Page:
• Regular content updates: We prioritized the creation of learning modules on YouTube as we recognized varied interests and needs within our community. We ensured the content was relevant and timely. Our offerings included a broad spectrum of materials—from instructional videos and hands-on advice to best practices across various areas, such as credit management, insurance, social media marketing, and digital payment processes. We also developed tailored content on topics to cater to our community’s unique sectors, such as animal husbandry for dairy cooperatives and stitching techniques for handicraft cooperatives. This strategic approach to content creation ensured our learning modules were informative and directly applicable to the varied needs of our community WLBs.
  • Interactive activities: We launched interactive activities that merged learning with fun as part of our strategy to deepen member engagement and knowledge. We introduced creative challenges to spark innovation, quizzes to solidify knowledge, and gamification methods, such as points and badges, to create a competitive yet enjoyable learning environment. Calls to action kept the WLBs engaged, led them to the next learning experience, and ensured ongoing participation. We expanded viewpoints through discussions on various topics and made each interaction an insightful moment. This approach made learning enjoyable, promoted critical thinking and collaborative learning, and fostered a dynamic educational community environment.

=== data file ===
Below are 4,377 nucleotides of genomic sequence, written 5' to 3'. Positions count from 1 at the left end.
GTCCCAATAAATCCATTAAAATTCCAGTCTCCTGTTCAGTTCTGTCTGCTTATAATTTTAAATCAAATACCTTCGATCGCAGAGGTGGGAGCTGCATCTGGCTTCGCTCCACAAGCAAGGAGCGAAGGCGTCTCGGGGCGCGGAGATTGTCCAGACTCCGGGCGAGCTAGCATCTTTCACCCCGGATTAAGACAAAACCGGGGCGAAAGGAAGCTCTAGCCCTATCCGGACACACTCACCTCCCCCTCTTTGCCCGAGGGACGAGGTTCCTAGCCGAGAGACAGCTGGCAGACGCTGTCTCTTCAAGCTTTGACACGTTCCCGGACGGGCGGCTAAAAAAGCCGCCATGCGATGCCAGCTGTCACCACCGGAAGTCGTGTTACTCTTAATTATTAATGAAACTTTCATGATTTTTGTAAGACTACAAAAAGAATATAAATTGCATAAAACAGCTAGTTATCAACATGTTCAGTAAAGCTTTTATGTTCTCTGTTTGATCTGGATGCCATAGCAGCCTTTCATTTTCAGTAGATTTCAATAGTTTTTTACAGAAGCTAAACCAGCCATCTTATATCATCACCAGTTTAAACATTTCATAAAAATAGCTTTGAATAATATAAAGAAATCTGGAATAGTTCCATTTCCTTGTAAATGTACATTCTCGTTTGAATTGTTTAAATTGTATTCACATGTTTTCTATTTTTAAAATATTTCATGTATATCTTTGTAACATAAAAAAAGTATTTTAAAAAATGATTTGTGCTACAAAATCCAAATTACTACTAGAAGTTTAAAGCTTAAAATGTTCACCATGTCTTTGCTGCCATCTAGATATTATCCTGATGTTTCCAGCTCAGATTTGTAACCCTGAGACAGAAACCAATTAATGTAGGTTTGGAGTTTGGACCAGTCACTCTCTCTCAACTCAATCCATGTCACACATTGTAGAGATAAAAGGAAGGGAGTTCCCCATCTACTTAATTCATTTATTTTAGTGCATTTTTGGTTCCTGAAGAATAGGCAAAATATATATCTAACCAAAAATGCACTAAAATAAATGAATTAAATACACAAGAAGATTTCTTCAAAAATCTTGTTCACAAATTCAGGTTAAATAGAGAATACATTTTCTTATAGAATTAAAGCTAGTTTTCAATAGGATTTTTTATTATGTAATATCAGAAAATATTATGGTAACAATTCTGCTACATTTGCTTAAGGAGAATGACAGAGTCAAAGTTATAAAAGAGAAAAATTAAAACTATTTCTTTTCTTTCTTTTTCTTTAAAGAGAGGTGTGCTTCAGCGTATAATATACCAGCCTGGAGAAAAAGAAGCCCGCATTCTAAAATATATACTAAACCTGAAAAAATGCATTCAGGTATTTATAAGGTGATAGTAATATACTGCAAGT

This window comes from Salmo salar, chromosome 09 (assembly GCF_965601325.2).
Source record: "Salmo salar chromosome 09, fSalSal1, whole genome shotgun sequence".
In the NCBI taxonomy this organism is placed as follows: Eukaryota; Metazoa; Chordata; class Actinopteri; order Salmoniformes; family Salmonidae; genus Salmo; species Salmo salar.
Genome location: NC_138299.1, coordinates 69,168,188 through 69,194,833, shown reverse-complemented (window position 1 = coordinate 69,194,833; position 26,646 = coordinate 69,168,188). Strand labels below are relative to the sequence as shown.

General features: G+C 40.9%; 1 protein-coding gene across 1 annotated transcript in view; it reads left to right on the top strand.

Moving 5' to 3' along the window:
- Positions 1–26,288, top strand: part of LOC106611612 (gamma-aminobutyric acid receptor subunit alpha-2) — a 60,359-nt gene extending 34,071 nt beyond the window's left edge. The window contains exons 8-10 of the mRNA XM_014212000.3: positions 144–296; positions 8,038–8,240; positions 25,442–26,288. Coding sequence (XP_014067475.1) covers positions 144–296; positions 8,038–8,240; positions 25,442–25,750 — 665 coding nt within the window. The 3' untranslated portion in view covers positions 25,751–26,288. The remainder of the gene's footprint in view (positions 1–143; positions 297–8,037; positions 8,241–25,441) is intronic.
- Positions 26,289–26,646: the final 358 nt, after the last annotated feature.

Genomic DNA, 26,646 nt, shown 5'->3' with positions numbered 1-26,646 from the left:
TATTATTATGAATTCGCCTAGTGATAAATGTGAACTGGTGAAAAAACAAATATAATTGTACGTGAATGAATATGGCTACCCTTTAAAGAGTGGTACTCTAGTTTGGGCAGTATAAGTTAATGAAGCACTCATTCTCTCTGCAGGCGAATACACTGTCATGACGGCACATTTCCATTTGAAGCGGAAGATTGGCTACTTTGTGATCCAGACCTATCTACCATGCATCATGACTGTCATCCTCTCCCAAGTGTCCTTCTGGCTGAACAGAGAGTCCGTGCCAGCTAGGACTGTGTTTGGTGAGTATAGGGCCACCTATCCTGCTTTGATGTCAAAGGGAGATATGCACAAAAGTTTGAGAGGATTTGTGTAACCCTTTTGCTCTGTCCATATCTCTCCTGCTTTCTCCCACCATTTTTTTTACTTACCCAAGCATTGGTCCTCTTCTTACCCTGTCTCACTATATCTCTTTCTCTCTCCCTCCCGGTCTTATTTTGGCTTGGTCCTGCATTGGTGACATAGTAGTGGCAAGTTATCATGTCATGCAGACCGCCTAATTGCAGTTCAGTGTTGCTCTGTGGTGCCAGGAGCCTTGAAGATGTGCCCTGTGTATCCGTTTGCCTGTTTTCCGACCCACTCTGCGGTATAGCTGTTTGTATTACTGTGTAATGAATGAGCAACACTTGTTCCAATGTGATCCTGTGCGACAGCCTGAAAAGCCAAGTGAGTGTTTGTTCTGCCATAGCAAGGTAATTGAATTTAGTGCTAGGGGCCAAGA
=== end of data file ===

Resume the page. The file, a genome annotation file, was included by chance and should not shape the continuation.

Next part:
• Bridging the digital skills gap: A lack of digital skills among WLBs was a significant and often overlooked barrier that prevented full digital engagement. Our workshops thus sought to improve digital skills. These covered everything from basic smartphone usage to advanced online safety practices and empowered WLBs to navigate digital spaces more confidently.
  • Member spotlights: The recognition and celebration of individual achievements and contributions were central to our community-building strategy. We highlighted our WLBs’ successes, acknowledged their efforts, and reinforced their value within the community, which enhanced the collective sense of belonging and mutual appreciation. We could also see a positive uptake in the group’s interactions after the recognition activity.